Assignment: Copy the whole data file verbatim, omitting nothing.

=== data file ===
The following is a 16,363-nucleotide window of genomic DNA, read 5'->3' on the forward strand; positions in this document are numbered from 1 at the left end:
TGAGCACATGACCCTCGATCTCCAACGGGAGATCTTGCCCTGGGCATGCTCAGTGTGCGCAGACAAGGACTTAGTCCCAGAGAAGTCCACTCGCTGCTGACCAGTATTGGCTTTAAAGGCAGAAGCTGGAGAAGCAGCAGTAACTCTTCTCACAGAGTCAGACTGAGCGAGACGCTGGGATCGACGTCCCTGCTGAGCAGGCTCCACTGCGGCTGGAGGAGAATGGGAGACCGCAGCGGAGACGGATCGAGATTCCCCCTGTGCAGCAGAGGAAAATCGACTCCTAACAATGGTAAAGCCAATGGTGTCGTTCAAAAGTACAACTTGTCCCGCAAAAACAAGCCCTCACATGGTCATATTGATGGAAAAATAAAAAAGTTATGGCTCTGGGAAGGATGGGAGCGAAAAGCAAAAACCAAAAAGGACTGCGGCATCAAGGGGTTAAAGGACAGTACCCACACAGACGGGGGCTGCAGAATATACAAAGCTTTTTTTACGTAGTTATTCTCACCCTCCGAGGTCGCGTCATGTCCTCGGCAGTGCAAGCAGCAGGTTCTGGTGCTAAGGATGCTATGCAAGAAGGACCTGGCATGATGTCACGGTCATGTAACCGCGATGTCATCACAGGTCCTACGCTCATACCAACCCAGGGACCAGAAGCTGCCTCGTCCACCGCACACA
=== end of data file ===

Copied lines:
The following is a 16,363-nucleotide window of genomic DNA, read 5'->3' on the forward strand; positions in this document are numbered from 1 at the left end:
TGAGCACATGACCCTCGATCTCCAACGGGAGATCTTGCCCTGGGCATGCTCAGTGTGCGCAGACAAGGACTTAGTCCCAGAGAAGTCCACTCGCTGCTGACCAGTATTGGCTTTAAAGGCAGAAGCTGGAGAAGCAGCAGTAACTCTTCTCACAGAGTCAGACTGAGCGAGACGCTGGGATCGACGTCCCTGCTGAGCAGGCTCCACTGCGGCTGGAGGAGAATGGGAGACCGCAGCGGAGACGGATCGAGATTCCCCCTGTGCAGCAGAGGAAAATCGACTCCTAACAATGGTAAAGCCAATGGTGTCGTTCAAAAGTACAACTTGTCCCGCAAAAACAAGCCCTCACATGGTCATATTGATGGAAAAATAAAAAAGTTATGGCTCTGGGAAGGATGGGAGCGAAAAGCAAAAACCAAAAAGGACTGCGGCATCAAGGGGTTAAAGGACAGTACCCACACAGACGGGGGCTGCAGAATATACAAAGCTTTTTTTACGTAGTTATTCTCACCCTCCGAGGTCGCGTCATGTCCTCGGCAGTGCAAGCAGCAGGTTCTGGTGCTAAGGATGCTATGCAAGAAGGACCTGGCATGATGTCACGGTCATGTAACCGCGATGTCATCACAGGTCCTACGCTCATACCAACCCAGGGACCAGAAGCTGCCTCGTCCACCGCACACA